It's hard living without my family. Without roots. Especially when holidays roll around.
It's so hard to come to terms with the truth of what my family wants. It is unspoken, yet the deadly message is communicated so clearly. They don't allow me into their lives. My reality is not real to them. My history is not shared by them. I do not exist to them, as I know myself to exist. My pain is not real to them. Neither are my memories.
If I were dead, they would have the last word in this world. Obviously, I was disturbed. Unstable. An anomaly. Not like the rest of the family.
They ask me questions that they don't want to know the answers to. Why are you the only one who remembers this? Why didn't we see anything? Why didn't you tell anyone? Why did your story change? It is unlikely that they ever will be able to consider all of the possible answers to their rhetorical questions. What I must do in order to survive and live my life, is precisely what they must avoid in order survive and live theirs.
I believed that I had to kill myself to protect my family. A part of me believed that If I was a good loyal daughter, granddaughter, and sister, I would sacrifice my life for the family. For the kavod of my grandfather. For Hashem and the Torah. I prefer to live, but there was, and still is, no way for me to live without letting light shine on this dark dank moldy secret. The more that they try to keep the incest in the dark unremembered parts of our collective past, the more light I need to shine in order to see the truth of what is really there.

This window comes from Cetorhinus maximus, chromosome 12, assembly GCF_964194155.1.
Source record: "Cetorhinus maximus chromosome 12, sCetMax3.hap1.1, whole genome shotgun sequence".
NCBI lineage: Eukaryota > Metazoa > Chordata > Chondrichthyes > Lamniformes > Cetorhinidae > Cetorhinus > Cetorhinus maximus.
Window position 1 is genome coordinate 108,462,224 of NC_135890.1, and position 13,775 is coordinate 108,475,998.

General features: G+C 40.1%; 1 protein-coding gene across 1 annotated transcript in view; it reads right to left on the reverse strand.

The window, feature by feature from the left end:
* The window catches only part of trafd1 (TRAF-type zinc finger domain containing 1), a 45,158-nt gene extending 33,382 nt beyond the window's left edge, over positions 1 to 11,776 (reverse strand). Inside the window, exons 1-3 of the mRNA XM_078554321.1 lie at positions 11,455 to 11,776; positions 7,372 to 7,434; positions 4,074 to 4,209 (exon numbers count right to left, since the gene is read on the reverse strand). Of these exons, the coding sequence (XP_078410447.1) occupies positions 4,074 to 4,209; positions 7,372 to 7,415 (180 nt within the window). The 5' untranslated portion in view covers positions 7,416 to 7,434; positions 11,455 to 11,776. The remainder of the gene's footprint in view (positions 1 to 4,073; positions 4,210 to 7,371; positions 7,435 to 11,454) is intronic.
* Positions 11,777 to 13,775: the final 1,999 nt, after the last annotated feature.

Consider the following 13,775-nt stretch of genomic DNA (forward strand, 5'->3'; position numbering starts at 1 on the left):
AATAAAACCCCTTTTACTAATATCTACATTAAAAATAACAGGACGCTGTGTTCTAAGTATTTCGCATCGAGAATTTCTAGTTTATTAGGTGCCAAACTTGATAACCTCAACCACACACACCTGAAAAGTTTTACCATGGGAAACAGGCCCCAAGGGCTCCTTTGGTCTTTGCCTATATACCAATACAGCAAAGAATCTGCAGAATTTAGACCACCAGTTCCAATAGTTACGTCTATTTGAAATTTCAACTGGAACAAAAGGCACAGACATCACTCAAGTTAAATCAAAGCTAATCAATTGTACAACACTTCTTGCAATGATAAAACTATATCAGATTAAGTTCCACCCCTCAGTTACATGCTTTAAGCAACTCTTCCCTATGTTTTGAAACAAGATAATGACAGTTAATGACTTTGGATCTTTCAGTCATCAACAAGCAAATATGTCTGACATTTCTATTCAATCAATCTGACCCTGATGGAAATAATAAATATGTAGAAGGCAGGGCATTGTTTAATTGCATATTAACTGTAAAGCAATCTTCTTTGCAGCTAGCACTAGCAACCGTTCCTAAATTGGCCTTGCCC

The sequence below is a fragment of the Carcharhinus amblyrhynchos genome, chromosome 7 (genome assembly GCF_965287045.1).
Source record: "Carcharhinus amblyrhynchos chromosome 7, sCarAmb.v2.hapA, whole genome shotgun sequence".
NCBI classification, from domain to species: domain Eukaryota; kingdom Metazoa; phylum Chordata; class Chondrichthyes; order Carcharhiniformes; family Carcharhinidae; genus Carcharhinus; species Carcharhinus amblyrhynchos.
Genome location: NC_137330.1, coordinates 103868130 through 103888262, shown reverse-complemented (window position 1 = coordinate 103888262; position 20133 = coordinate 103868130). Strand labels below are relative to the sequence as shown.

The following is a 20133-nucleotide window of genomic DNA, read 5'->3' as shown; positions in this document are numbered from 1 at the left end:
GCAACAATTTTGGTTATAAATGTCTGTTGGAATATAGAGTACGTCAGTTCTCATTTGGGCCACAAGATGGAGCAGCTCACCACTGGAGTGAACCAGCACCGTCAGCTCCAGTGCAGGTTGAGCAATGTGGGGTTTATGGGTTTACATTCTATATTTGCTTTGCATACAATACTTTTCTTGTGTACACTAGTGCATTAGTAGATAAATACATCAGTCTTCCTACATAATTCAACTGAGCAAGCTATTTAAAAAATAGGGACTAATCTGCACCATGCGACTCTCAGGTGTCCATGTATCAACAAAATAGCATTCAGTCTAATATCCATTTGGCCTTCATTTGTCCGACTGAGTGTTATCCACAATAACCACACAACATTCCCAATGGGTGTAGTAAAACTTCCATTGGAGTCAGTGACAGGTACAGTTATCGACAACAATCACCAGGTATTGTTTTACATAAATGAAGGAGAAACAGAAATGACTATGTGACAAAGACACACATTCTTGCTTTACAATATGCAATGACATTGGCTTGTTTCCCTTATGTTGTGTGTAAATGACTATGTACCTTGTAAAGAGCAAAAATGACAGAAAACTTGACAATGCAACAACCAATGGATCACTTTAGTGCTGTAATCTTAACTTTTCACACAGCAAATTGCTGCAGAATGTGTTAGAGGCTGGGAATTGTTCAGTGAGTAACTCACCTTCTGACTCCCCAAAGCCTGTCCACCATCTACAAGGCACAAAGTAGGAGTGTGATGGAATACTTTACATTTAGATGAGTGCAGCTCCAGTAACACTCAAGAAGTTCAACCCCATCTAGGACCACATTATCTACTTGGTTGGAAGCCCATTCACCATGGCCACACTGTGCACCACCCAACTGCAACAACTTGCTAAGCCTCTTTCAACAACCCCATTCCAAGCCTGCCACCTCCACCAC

I realize that I had no choice but to choose between myself and my family. Every day that I live, I choose again. Every day that I choose to live and to exist without my family is painful. At times the grief can feel as raw as twenty years ago. Every day that I choose life I lose them again and I cry. I always want them back. I miss my older sisters the most. At the same time, I understand so well their need to deny. I am one of them. I grew up thinking just as they do. Like we were all taught to think. At times, I join them in the familiar comfort of denial to calm the painful empty longing, and feel a part of them again. "Nothing happened to me. Incest could not have possibly happened in our family. In other families, yes, of course, but not ours. I am bad, insane, or at best mistaken. My family is right to excommunicate me. I am the family shame. If they get rid of me the family will be fine. They must love me from a distance lest I destroy them."
I hope that someday they will be able to accept my need for truth. I hope some day they will accept my choice to live and to heal. As painful as it is to them. As hurtful as it is to our family history and kavod. I live. I speak. I shine a brilliant light. It glitters and hurts the eyes and the heart. It cries for what I needed to be and never was. I needed a family that could hear my pain.